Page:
SPRINGFIELD, Mass. (WWLP) – On Monday, many people celebrated Columbus Day, but it has become controversial in the last couple of decades.
More historians agree Christopher Columbus didn’t actually discover North America in 1492, and more people are coming forward saying it’s Native Americans that deserve recognition.
Campaigns are taking place across the U.S. to change the name of Columbus Day to Indigenous People’s Day.
Hawk Henries, who has Nipmuck Ancestry, told WWLP, “I love the idea of it being indigenous people’s day particularly if we use the word indigenous in a broad sense because I think all people are indigenous to this earth from one place or another.”
Columbus Day supporters say the holiday commemorates and iconic explorer, Italian Americans, and a group that has endured its own discrimination. While the majority of communities across the U.S. still observe Columbus Day, nine cities have officially voted to change it to Indigenous People’s Day. For communities that haven’t made that change businesses and people are taking the matter in to their own hands.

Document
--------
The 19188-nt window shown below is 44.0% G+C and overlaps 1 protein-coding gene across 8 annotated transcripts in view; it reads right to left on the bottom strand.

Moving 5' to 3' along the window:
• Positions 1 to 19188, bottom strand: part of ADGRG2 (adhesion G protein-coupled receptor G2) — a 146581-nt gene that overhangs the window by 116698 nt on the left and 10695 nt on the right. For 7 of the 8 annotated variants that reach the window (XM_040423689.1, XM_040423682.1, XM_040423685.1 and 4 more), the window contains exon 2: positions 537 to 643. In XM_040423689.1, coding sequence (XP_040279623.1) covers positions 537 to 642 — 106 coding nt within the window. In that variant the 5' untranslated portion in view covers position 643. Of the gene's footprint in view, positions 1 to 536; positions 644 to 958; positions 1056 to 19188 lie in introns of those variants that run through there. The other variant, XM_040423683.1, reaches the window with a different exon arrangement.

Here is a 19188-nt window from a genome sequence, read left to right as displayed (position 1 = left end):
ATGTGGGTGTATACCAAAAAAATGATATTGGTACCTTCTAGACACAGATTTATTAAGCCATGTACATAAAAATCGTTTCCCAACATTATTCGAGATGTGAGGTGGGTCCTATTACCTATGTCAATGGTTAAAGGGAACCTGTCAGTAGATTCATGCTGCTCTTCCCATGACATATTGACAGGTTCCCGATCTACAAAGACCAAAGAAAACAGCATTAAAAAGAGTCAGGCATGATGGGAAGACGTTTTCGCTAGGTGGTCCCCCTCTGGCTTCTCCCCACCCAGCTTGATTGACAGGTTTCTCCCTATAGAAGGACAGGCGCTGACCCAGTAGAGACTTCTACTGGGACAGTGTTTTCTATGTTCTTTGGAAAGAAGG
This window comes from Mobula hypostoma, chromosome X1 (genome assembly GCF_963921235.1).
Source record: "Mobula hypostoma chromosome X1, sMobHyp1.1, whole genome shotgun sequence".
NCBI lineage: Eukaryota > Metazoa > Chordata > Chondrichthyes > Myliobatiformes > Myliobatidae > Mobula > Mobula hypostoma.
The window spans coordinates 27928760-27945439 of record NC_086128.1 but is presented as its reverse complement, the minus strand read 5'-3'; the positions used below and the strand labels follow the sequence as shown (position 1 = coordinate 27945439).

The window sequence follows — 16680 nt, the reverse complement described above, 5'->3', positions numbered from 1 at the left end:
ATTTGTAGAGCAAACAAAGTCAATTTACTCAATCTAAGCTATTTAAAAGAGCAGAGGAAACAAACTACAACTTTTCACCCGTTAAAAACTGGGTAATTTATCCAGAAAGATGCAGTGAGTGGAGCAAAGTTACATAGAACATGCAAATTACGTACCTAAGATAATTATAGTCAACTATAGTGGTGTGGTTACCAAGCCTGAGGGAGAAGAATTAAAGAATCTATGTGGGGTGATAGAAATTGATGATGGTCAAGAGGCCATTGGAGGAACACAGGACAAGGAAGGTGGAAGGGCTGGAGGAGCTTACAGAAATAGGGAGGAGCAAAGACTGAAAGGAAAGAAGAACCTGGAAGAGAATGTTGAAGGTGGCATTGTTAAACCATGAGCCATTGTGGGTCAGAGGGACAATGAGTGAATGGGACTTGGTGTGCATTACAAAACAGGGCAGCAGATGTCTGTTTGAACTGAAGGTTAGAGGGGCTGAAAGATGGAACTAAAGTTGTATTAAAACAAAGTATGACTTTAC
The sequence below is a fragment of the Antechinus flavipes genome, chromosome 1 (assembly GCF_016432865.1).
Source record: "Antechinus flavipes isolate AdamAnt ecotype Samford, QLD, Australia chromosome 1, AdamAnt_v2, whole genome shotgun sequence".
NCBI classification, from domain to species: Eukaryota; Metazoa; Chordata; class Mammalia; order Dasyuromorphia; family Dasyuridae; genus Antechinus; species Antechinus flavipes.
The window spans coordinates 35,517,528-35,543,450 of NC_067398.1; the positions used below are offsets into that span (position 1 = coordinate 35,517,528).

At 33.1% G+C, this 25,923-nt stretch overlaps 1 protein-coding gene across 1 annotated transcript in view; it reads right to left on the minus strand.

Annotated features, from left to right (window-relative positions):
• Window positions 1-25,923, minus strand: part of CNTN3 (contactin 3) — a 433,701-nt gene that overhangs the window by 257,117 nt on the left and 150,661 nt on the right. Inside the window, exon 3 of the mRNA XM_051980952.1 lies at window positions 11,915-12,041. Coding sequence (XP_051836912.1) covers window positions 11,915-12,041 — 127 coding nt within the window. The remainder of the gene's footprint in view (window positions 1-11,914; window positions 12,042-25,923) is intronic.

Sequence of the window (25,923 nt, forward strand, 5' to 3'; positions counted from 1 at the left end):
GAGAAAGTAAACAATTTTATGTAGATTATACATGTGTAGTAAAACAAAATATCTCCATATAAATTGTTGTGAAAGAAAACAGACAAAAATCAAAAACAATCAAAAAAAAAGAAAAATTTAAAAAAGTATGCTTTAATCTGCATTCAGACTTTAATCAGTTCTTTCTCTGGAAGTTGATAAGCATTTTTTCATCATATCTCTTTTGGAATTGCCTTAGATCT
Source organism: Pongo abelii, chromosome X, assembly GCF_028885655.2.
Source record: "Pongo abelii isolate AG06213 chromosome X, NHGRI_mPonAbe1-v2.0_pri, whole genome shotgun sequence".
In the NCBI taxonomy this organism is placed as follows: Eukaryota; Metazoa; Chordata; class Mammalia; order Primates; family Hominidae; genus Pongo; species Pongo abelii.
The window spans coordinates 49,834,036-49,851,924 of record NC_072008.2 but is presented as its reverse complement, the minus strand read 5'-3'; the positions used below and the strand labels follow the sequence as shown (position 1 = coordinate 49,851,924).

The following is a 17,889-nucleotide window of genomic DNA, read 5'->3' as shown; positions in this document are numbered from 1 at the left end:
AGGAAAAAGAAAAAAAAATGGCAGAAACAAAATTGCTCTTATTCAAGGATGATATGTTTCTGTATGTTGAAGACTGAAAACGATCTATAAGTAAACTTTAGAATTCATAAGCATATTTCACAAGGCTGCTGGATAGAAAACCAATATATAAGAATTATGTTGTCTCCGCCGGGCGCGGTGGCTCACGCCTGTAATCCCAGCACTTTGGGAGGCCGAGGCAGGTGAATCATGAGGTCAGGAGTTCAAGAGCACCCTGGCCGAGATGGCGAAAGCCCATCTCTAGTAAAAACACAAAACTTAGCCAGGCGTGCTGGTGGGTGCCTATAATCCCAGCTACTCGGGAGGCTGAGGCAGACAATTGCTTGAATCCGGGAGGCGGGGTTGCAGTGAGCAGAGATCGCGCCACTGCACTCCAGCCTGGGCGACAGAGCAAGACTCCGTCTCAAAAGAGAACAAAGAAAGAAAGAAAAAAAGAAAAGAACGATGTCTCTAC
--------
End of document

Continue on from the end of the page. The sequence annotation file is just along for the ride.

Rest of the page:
“For us it’s not a celebration it’s actually a way for us to become more aware of the reality of the history,” says Roberto Cachimuel from Ecuador, with Quechua ancestry.
Artists with indigenous backgrounds gathered in Amherst for the 10th annual Cultural Survival Bazaar this week.
Kelly Mowers, of Micmac ancestry, told WWLP, “The people that you see here are either indigenous from different parts of the world or believe it or not still indigenous from North America.”
The mission of many artists and people WWLP spoke with is to teach others the cultures of Native Americans and advocate for Indigenous People’s Rights.
Amalia Fourhawks from Florence says, “It’s time to move to make that shift from celebrating something that never happened. Columbus never landed in this part of the world and shift it to honoring the native people who were here and who still remain here to this day.”